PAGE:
10 parcels of land transferred to a brother
Disbarred lawyer Ramon K. Quichocho allegedly transferred 10 parcels of land on Saipan, Tinian, and Rota to his brother, Ignacio, supposedly for $30,000, while his and wife’s jury trial were ongoing in federal court, according to attorney Robert T. Torres.
That case eventually ended up with the Quichocho couple being held liable to pay $2.4 million in damages to businesswoman Jung Ja Kim.
Torres, counsel for Kim, also found out that on Aug. 27, 2014, after the entry of final judgment in Kim’s case, Quichocho quitclaimed an additional two parcels of property in Rota consisting a total of 8,077 square meters to his uncle, Joaquin Q. Atalig, for just a dollar.
Torres said Quichocho made the conveyances presumably either to avoid seizure by Kim or to avoid paying the increasing number of judgment creditors and former clients pursuing him for the fraudulent practices in which he engaged as a practicing attorney in the Commonwealth.
Torres disclosed his findings in Kim’s motion to collect the $2.4 million award filed in the U.S. District Court for the NMI on Wednesday.
In Kim’s motion, Torres asked the court to summon Quichocho and his wife Frances and compel them to divulge information about their assets and those transferred during the course of and subsequent to the litigation.
Torres also asked the court to direct Atalig and Quichocho’s brother, Ignacio, to appear at a hearing, bringing with them all documents relating all conveyances and transfers from the judgment debtors.
If the evidence confirms that Atalig and Ignacio are, in fact, in possession of assets that may be used to satisfy the judgment, Torres asked the court to issue an order voiding the 10 transfers to Ignacio and voiding the two other conveyances to Atalig.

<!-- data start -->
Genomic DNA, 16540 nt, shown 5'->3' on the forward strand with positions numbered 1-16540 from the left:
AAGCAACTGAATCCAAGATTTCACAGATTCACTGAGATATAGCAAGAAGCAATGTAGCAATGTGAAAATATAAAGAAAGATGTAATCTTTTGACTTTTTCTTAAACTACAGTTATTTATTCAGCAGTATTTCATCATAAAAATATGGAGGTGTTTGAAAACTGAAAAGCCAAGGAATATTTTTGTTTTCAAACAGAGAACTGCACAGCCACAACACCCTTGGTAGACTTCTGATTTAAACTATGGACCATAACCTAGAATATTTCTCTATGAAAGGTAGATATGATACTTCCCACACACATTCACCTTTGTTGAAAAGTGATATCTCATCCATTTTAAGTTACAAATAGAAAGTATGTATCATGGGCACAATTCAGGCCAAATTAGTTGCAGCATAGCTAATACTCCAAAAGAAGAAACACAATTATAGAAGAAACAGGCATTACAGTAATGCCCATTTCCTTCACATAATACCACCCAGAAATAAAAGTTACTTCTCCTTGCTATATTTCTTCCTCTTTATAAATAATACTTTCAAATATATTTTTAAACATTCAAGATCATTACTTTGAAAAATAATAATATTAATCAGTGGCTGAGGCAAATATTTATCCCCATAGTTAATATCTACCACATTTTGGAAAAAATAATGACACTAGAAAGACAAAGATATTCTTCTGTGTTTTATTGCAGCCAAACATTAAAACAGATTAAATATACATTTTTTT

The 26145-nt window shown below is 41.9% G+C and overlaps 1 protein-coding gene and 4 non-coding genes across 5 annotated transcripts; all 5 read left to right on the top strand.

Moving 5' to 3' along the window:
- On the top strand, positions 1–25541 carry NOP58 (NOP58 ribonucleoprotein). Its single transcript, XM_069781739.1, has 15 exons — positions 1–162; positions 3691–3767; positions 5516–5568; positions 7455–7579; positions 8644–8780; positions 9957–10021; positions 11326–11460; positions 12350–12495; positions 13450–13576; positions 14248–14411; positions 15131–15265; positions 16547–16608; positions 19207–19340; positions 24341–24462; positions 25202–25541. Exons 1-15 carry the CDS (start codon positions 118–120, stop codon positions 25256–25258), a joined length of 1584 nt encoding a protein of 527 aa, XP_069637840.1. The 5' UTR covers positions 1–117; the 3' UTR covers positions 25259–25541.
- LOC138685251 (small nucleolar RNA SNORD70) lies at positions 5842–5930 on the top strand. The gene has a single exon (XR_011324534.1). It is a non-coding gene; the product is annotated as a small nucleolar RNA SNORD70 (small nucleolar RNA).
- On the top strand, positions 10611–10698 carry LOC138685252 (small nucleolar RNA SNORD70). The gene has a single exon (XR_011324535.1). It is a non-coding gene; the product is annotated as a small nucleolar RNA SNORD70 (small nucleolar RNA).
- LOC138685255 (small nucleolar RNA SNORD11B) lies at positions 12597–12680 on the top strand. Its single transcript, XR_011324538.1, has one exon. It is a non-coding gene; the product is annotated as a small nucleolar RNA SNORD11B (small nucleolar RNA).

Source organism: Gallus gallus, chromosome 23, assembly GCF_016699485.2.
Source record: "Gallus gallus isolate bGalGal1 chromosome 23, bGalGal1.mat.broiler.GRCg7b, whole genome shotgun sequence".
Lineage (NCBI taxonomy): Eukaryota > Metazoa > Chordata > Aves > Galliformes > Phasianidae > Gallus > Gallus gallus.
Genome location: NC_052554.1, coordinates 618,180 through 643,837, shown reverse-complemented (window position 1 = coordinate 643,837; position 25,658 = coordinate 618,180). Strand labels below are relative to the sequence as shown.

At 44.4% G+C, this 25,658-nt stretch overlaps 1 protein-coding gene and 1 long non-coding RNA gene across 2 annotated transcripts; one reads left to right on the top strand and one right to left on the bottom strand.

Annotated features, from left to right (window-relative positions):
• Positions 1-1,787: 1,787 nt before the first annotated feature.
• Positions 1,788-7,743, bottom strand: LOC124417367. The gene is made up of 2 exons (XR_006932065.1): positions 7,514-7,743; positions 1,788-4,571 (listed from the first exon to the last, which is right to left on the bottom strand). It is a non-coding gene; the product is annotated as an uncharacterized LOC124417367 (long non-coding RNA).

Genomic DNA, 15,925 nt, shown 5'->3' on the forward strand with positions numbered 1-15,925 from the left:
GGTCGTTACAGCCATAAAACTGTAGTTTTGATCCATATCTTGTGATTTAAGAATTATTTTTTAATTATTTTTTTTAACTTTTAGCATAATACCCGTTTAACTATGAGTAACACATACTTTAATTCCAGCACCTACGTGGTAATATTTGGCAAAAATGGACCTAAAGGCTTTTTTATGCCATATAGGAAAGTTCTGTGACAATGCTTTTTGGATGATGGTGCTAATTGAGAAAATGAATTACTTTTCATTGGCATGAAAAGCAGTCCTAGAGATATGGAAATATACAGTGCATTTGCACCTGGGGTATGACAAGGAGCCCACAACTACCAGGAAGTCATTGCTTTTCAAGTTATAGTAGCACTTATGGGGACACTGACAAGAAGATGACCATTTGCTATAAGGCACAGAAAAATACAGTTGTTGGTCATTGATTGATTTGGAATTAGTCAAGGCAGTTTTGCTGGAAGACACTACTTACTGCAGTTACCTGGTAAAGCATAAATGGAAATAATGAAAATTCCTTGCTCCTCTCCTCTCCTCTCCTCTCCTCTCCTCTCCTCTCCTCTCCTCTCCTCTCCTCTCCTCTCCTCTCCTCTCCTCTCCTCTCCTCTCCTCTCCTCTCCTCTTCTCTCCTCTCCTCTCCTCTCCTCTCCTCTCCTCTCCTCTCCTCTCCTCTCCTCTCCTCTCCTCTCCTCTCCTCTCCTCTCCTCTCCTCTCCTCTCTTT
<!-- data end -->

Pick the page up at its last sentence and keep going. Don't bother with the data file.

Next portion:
Torres said under these circumstances, Kim may pursue assets of the Quichochos in the hands of Ignacio and Atalig that appear to have been transferred for little or inadequate consideration to avoid paying the judgment.
He said it is a matter of record that following the entry of judgment in this case, the Quichochos closed down their law firm on Saipan and their business Karissa LLC.
Torres said the Quichochos divested themselves of their interests in land and other property as of June 2014, left the CNMI, emptied their bank accounts, and took up residence in Washington State.
In addition, Torres said, their lawyer, Michael Dotts, withdrew from this case to collect fees due and owing.
Torres said neither Ramon nor Frances Quichocho has made any effort to pay the judgment against them.
The trial in Kim’s racketeering lawsuit began on Feb. 3, 2014. On March 28, 2014, the jury reached a unanimous verdict, holding the Quichocho couple, and his law firm liable to pay $2.4 million in damages to Kim.